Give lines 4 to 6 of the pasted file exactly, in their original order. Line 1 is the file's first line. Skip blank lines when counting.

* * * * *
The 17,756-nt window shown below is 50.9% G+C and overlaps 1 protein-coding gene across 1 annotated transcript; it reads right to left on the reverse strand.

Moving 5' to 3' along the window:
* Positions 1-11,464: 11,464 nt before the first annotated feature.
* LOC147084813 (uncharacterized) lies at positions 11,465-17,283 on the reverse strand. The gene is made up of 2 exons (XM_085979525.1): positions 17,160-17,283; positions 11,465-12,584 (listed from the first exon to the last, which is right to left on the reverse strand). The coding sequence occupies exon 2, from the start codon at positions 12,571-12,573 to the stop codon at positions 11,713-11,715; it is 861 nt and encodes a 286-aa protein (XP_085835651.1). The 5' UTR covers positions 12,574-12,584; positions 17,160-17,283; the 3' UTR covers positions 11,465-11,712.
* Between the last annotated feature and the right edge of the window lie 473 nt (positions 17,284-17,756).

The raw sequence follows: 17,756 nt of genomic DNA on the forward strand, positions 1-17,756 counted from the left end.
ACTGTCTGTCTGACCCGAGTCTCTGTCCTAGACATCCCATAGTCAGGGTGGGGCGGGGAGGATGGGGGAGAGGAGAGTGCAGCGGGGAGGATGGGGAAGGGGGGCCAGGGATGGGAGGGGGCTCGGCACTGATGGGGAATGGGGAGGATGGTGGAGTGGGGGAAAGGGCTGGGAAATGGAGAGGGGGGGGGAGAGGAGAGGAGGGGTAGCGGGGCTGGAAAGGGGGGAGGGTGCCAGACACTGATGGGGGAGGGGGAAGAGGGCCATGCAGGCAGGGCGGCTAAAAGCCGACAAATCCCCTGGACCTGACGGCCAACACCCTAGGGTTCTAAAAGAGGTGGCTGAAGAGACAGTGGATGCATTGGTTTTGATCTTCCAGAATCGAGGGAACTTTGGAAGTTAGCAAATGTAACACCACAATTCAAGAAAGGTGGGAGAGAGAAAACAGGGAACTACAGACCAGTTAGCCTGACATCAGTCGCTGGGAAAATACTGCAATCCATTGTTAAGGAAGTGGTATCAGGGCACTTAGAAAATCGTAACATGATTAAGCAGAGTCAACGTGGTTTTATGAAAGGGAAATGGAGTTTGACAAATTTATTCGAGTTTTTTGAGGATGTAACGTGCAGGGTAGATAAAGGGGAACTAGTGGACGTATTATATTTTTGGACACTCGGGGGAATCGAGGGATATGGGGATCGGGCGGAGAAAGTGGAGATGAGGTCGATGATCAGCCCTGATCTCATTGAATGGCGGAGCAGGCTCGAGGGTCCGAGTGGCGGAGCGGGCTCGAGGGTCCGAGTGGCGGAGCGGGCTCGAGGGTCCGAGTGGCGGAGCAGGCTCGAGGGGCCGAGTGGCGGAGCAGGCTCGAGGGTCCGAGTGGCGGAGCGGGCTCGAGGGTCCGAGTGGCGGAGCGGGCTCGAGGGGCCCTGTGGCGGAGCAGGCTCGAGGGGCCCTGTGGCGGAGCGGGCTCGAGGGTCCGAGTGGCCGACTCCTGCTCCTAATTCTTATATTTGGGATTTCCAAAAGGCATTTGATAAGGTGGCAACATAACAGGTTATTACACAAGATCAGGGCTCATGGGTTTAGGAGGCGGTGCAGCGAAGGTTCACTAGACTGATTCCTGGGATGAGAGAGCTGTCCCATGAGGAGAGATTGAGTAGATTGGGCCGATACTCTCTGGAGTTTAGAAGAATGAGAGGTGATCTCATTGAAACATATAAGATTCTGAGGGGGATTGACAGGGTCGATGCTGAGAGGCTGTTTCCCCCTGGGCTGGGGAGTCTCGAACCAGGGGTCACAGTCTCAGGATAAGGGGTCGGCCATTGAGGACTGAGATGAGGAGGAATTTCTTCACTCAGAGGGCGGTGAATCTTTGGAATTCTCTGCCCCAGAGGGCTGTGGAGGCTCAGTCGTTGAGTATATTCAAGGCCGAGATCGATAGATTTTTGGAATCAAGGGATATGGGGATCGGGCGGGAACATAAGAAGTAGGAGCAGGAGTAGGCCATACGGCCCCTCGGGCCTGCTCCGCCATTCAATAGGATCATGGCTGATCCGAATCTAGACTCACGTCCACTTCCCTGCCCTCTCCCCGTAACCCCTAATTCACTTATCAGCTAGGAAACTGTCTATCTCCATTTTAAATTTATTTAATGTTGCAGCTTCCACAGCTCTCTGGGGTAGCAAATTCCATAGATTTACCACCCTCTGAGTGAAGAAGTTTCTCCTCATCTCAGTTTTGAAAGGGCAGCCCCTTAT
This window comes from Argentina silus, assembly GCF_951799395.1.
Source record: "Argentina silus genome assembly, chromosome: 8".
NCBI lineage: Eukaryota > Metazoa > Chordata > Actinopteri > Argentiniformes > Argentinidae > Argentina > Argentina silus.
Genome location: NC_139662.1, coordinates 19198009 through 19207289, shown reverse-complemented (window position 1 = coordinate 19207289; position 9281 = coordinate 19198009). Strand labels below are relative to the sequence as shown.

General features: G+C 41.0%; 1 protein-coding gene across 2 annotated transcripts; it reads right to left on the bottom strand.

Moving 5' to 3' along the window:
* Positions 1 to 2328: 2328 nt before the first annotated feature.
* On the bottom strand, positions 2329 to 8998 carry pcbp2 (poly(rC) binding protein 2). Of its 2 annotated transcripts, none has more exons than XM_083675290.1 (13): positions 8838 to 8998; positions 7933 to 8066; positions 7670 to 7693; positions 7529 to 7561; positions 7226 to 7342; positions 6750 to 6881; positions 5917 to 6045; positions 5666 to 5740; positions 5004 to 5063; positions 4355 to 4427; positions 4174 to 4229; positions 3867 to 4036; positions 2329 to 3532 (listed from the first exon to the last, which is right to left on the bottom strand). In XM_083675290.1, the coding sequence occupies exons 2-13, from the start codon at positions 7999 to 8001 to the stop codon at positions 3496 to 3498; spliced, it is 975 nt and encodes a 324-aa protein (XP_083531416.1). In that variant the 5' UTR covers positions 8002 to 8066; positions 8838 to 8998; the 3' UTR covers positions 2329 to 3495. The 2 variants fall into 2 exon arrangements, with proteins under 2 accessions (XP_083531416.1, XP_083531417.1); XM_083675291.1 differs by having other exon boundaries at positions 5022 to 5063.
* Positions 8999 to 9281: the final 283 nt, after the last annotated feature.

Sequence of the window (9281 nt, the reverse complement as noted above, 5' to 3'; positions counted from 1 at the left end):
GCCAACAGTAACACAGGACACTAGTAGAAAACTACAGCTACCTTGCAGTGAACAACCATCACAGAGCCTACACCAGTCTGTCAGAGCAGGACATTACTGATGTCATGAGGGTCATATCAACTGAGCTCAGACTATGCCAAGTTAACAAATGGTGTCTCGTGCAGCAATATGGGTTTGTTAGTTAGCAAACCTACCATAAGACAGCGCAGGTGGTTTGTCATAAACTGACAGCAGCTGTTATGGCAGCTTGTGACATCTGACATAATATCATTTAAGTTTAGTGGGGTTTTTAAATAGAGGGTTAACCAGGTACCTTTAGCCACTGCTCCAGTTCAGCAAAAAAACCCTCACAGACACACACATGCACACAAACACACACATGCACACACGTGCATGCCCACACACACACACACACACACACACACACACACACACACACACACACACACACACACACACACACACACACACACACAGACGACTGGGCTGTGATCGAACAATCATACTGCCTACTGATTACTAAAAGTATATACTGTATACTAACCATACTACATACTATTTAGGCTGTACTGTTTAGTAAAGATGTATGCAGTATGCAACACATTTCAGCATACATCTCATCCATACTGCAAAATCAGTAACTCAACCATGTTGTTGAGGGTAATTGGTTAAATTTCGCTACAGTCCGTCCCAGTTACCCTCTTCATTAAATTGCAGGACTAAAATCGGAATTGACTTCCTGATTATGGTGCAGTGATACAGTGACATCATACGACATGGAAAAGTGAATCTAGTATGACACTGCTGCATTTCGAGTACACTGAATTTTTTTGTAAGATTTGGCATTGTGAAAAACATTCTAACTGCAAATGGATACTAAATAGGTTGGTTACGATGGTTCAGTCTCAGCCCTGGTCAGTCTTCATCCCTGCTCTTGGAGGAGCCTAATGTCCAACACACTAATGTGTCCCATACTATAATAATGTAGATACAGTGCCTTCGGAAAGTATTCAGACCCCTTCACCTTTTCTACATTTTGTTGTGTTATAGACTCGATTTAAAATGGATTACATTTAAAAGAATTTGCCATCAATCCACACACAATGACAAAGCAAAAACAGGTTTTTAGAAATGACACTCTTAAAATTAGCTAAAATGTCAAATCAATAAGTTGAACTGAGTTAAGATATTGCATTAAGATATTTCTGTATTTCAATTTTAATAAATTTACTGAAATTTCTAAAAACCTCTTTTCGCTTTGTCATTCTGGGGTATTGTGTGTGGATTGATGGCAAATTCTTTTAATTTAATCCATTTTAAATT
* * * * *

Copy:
* LOC147084813 (uncharacterized) lies at positions 11,465-17,283 on the reverse strand. The gene is made up of 2 exons (XM_085979525.1): positions 17,160-17,283; positions 11,465-12,584 (listed from the first exon to the last, which is right to left on the reverse strand). The coding sequence occupies exon 2, from the start codon at positions 12,571-12,573 to the stop codon at positions 11,713-11,715; it is 861 nt and encodes a 286-aa protein (XP_085835651.1). The 5' UTR covers positions 12,574-12,584; positions 17,160-17,283; the 3' UTR covers positions 11,465-11,712.
* Between the last annotated feature and the right edge of the window lie 473 nt (positions 17,284-17,756).

The raw sequence follows: 17,756 nt of genomic DNA on the forward strand, positions 1-17,756 counted from the left end.